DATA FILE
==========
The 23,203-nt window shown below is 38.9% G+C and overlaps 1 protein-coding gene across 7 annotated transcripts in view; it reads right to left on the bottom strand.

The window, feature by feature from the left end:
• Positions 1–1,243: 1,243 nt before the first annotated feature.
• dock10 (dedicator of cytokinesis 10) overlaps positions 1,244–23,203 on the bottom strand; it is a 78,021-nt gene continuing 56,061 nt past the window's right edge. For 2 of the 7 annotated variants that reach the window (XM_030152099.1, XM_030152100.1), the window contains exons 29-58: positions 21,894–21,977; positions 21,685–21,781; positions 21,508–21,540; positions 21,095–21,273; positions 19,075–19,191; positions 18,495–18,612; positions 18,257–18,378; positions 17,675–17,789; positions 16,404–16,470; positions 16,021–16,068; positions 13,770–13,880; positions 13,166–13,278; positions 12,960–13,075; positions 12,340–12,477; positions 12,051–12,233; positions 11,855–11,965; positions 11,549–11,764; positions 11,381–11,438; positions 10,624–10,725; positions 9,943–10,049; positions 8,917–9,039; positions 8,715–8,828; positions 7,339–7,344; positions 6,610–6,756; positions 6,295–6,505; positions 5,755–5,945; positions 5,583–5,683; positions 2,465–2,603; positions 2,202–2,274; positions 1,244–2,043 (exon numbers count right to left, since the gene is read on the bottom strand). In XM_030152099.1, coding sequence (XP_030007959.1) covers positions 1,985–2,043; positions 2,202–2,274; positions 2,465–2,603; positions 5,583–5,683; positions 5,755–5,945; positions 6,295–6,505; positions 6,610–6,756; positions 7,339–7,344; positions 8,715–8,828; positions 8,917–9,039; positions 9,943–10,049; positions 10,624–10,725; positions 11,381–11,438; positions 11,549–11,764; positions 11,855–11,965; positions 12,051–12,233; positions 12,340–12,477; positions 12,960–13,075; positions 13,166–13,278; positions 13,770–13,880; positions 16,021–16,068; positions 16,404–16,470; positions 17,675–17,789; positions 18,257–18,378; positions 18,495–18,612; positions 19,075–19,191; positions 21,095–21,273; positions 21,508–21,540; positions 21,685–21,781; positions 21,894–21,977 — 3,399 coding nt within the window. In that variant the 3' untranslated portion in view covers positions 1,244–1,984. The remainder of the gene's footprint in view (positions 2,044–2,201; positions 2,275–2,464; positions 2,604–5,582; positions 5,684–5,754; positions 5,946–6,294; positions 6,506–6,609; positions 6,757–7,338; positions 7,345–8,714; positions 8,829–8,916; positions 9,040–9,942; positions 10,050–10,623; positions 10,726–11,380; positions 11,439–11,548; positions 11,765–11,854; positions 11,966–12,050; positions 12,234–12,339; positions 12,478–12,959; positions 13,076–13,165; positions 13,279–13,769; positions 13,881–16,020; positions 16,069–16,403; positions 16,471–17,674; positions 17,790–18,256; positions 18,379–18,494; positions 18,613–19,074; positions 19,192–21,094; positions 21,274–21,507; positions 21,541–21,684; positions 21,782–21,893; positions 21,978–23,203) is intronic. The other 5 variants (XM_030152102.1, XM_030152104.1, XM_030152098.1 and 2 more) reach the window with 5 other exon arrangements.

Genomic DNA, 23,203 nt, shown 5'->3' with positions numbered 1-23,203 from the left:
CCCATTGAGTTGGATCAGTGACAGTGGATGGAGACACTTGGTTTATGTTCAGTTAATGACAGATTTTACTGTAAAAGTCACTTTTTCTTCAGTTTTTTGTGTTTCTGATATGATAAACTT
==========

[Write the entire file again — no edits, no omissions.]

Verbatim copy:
The 23,203-nt window shown below is 38.9% G+C and overlaps 1 protein-coding gene across 7 annotated transcripts in view; it reads right to left on the bottom strand.

The window, feature by feature from the left end:
• Positions 1–1,243: 1,243 nt before the first annotated feature.
• dock10 (dedicator of cytokinesis 10) overlaps positions 1,244–23,203 on the bottom strand; it is a 78,021-nt gene continuing 56,061 nt past the window's right edge. For 2 of the 7 annotated variants that reach the window (XM_030152099.1, XM_030152100.1), the window contains exons 29-58: positions 21,894–21,977; positions 21,685–21,781; positions 21,508–21,540; positions 21,095–21,273; positions 19,075–19,191; positions 18,495–18,612; positions 18,257–18,378; positions 17,675–17,789; positions 16,404–16,470; positions 16,021–16,068; positions 13,770–13,880; positions 13,166–13,278; positions 12,960–13,075; positions 12,340–12,477; positions 12,051–12,233; positions 11,855–11,965; positions 11,549–11,764; positions 11,381–11,438; positions 10,624–10,725; positions 9,943–10,049; positions 8,917–9,039; positions 8,715–8,828; positions 7,339–7,344; positions 6,610–6,756; positions 6,295–6,505; positions 5,755–5,945; positions 5,583–5,683; positions 2,465–2,603; positions 2,202–2,274; positions 1,244–2,043 (exon numbers count right to left, since the gene is read on the bottom strand). In XM_030152099.1, coding sequence (XP_030007959.1) covers positions 1,985–2,043; positions 2,202–2,274; positions 2,465–2,603; positions 5,583–5,683; positions 5,755–5,945; positions 6,295–6,505; positions 6,610–6,756; positions 7,339–7,344; positions 8,715–8,828; positions 8,917–9,039; positions 9,943–10,049; positions 10,624–10,725; positions 11,381–11,438; positions 11,549–11,764; positions 11,855–11,965; positions 12,051–12,233; positions 12,340–12,477; positions 12,960–13,075; positions 13,166–13,278; positions 13,770–13,880; positions 16,021–16,068; positions 16,404–16,470; positions 17,675–17,789; positions 18,257–18,378; positions 18,495–18,612; positions 19,075–19,191; positions 21,095–21,273; positions 21,508–21,540; positions 21,685–21,781; positions 21,894–21,977 — 3,399 coding nt within the window. In that variant the 3' untranslated portion in view covers positions 1,244–1,984. The remainder of the gene's footprint in view (positions 2,044–2,201; positions 2,275–2,464; positions 2,604–5,582; positions 5,684–5,754; positions 5,946–6,294; positions 6,506–6,609; positions 6,757–7,338; positions 7,345–8,714; positions 8,829–8,916; positions 9,040–9,942; positions 10,050–10,623; positions 10,726–11,380; positions 11,439–11,548; positions 11,765–11,854; positions 11,966–12,050; positions 12,234–12,339; positions 12,478–12,959; positions 13,076–13,165; positions 13,279–13,769; positions 13,881–16,020; positions 16,069–16,403; positions 16,471–17,674; positions 17,790–18,256; positions 18,379–18,494; positions 18,613–19,074; positions 19,192–21,094; positions 21,274–21,507; positions 21,541–21,684; positions 21,782–21,893; positions 21,978–23,203) is intronic. The other 5 variants (XM_030152102.1, XM_030152104.1, XM_030152098.1 and 2 more) reach the window with 5 other exon arrangements.

Genomic DNA, 23,203 nt, shown 5'->3' with positions numbered 1-23,203 from the left:
CCCATTGAGTTGGATCAGTGACAGTGGATGGAGACACTTGGTTTATGTTCAGTTAATGACAGATTTTACTGTAAAAGTCACTTTTTCTTCAGTTTTTTGTGTTTCTGATATGATAAACTT